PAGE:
5. Coconino Loop
Flagstaff, AZ (loop) / View Route
250 MI (402 KM) / 20,744FT (6,323 M) climbing / 4-7 days
The Coconino Loop uses the northern Arizona’s hip and friendly Flagstaff as its base. It’s a fantastic, challenging 235 mile loop that rolls out of town on the Arizona Trail, before spiralling down the Old Munds Wagon Trail and cutting across the trail mecca of Sedona – stop for a day ride, if you have time. There’s some big climbs to contend with, including winching up and over Mingus Mountain to reconnect with the Arizona Trail. By way of reward, the spectacular descent from the 9,200ft Snowbowl into Flagstaff is as good a finale as you can hope for, especially when resplendent in Fall colours. This is a ride with a real wealth of scenery, ranging from high elevation ponderosas to the towering red rocks of Sedona. With its mix of singletrack, rough jeep roads and 28,000 feet of climbing to its name, the Cononino Loop is best split into 4-5 days. Water is easily sourced and there are plenty of towns en route for resupplies. Keep an eye out on the weather if you’re riding it at the beginning and tail end of the season, as 7,000ft Flagstaff receives its fare share of snow. And be warned – it gets piping hot in Sedona come the middle of summer, making fall a great time to ride this one.
6. San Juan Mountains, Colorado Trail
Molas Pass to Durango, CO / View Video and Tips
80 MI (128 KM) / 8,500 FT (2,591 M) climbing / 2-3 days
If riding all 539 miles of the Colorado Trail sounds like too much, then zone in on the final 78-mile segment into Durango over 2-3 days. In doing so, enjoy some of the very best bikepacking on the CT – and Colorado, for that matter. The terrain in the San Juans is a deliciously lush, craggy, rooty and rocky melange, interspersed with verdant meadows rolling far above timberline. Views into the deepest folds of the La Plata Mountains, a subrange of the San Juans, are as bold as anywhere in the world, streaked and saturated with mineral deposits, and scarred with babyhead strewn scree slopes. The climbs are protracted and test the mettle of even the hardiest riders. The descents – endlessly long and loping – could well inhabit in a timewarp of their own. This is bikepacking at its very best; recent trail work means conditions are better than ever, with only short sections of hike ‘n biking required. Camping opportunities are excellent, and water points abound. With 8500ft of climbing and elevations topping 13,271ft, this is a challenging, summer ride only. Even so, watch out for rain and thunderstorms come the monsoon season; pack a full complement of rainproofs and layers for whatever time of the year you’re in the San Juans. Logistically, it’s easiest to shuttle out to Molas Pass Road, an hour’s drive from Durango, and ride back from there. Hermosa Tours offers a shuttle for $30, minimum 3 people). Another unique option is the historic Durango-Silverton Narrow Gauge $104 pp), which will drop you in Silverton, just 13 miles north of Molas Pass for an alternative start point. When you roll into Durango, be sure to hang out at Bread, the best bakery in town and a magnet for local riders.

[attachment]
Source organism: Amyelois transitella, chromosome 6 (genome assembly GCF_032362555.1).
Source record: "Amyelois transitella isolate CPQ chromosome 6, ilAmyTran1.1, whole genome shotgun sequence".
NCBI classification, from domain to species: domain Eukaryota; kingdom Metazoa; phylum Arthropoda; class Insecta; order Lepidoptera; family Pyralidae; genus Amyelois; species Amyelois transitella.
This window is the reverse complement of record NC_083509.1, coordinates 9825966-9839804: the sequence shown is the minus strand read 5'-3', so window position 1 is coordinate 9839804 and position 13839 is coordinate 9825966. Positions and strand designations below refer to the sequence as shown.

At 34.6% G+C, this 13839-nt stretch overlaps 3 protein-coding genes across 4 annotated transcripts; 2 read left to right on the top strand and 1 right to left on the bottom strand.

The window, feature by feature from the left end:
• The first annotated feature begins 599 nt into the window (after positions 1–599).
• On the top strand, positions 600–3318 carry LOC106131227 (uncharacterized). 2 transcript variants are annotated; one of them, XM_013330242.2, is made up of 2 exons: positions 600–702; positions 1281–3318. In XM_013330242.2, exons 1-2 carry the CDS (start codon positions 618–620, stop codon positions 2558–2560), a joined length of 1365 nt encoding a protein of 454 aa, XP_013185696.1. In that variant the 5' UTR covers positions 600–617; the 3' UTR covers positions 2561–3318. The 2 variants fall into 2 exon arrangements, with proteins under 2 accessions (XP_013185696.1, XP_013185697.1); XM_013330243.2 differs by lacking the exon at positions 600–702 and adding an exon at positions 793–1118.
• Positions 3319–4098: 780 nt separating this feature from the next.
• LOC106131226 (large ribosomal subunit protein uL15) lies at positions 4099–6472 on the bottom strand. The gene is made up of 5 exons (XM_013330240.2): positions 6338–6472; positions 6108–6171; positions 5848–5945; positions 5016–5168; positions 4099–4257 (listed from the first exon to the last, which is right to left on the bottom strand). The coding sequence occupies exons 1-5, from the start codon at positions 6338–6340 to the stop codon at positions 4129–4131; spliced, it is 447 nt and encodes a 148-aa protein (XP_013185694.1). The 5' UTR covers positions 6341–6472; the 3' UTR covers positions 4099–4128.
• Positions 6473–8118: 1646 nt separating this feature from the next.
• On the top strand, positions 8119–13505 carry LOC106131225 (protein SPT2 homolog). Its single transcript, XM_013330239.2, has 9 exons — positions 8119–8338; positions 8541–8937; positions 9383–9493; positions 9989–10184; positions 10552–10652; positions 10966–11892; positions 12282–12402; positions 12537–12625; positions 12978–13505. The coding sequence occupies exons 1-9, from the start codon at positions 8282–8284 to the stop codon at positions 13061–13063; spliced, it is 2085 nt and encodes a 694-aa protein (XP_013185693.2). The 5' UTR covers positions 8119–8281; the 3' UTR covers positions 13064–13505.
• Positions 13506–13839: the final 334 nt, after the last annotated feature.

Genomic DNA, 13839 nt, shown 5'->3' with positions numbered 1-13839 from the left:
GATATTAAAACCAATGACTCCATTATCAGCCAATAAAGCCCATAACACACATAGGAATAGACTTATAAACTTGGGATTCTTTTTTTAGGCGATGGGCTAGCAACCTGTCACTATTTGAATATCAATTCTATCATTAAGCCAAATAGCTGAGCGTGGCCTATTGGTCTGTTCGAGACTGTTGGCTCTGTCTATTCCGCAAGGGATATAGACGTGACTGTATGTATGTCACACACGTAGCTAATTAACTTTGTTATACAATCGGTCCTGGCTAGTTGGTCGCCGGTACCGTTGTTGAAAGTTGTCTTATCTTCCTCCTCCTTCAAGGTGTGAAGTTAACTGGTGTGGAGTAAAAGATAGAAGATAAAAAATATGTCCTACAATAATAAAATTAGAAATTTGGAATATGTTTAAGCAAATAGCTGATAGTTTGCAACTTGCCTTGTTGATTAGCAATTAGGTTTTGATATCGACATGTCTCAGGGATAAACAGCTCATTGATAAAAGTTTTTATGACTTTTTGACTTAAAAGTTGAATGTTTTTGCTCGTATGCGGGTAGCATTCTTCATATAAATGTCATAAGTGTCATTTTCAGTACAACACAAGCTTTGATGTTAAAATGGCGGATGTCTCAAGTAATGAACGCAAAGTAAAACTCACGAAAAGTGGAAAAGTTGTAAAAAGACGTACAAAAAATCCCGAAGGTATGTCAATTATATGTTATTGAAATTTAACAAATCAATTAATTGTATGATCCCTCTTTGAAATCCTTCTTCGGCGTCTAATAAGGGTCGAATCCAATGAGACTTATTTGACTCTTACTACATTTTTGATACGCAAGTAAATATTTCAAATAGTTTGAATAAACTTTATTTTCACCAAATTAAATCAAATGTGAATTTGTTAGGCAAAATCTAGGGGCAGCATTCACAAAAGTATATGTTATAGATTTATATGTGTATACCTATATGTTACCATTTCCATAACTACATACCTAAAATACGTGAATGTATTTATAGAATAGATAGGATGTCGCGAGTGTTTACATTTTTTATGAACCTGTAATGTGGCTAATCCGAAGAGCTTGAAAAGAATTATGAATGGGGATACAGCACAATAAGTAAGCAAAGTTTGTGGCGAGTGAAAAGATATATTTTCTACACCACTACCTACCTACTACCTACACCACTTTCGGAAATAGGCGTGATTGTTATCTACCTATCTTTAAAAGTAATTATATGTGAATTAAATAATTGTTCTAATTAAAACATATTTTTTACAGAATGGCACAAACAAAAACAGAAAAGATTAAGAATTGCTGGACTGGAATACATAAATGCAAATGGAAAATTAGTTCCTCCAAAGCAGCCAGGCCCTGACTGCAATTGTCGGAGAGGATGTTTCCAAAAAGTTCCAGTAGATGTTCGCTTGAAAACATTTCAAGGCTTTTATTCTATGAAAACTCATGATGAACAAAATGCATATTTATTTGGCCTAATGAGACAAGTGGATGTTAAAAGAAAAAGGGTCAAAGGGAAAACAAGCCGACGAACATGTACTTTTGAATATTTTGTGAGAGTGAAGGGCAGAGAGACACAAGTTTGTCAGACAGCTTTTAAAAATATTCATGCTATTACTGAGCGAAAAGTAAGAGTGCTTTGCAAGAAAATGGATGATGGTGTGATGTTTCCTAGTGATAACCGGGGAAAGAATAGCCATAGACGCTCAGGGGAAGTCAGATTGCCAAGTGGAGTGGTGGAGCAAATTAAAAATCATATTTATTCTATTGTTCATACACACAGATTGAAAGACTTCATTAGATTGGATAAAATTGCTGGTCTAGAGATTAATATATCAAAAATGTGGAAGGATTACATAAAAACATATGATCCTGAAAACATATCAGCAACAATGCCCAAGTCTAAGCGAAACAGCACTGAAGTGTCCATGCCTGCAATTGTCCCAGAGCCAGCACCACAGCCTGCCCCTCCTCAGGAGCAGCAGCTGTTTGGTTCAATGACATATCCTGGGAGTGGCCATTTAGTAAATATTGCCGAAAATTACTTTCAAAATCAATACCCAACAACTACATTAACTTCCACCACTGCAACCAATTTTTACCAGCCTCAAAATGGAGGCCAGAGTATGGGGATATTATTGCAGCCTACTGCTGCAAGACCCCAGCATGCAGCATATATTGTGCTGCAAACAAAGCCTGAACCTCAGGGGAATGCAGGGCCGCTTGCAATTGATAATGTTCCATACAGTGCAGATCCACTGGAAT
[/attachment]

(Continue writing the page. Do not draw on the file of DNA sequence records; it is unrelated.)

7. Gila River Ramble, Arizona
Kelvin, AZ (loop) / View the Route
101 MI (163 KM) / 10,548 FT (3,215 M) climbing / 3-4 days
If you don’t have time to ride all 800 miles of the Arizona Trail, then try your hand at the Gila River Ramble, which weaves together some of the very best sections in southern Arizona as its backbone. The main loop is around 80 miles in length, with various spurs and interconnecting trails to choose from. Set in the ever-craggy Superstition Mountains, terrain includes corridors of mighty saguaros cacti and stunning box canyons, spread over some 10,000ft of challenging climbing. The word ‘ramble’ is without doubt a modest definition for the steep, rocky grades involved, the lofty ridge rides, the precarious, whirligig switchback descents, and the endless singletrack alleyways that wend through forests of prickly choya cacti. Despite its mild-mannered title, think more along the lines of weekend epic than casual saunter… The Gila Ramble also straightforward logistically – the start and end points are Kelvin, near Phoenix. Temperature-wise, October to April are the best months. For wildflower action, ride this loop in the early spring. And don’t forget – running tubeless is a prerequisite here. Watch out for razor sharp rocks too.
And, to round it to an even dozen, here are five more southwestern weekend escapes worth noting:
- The Other Side of Nowhere – Big Bend, TX
- The Tombstone Shuffle – Tombstone, AZ
- Kane Creek and Pritchett Canyon – Moab, UT
- Billy the Kid and the Lincoln National Forest – Ruidoso, NM
- Caja Del Rio S24O Overnighter – Santa Fe, NM
New in plan/tips
- Nov 15, 2016The Complete Guide to Bikepacking Bags
- Oct 17, 2016A Bikepacker’s Guide to Mountain Weather Preparation
- Aug 15, 2016A Guide to Bikefishing, by Hansi Johnson
- Jul 20, 2016Big Bike, Little Person: Touring on the 29+ platform.
- Apr 12, 2016A Guide to Traveling Tubeless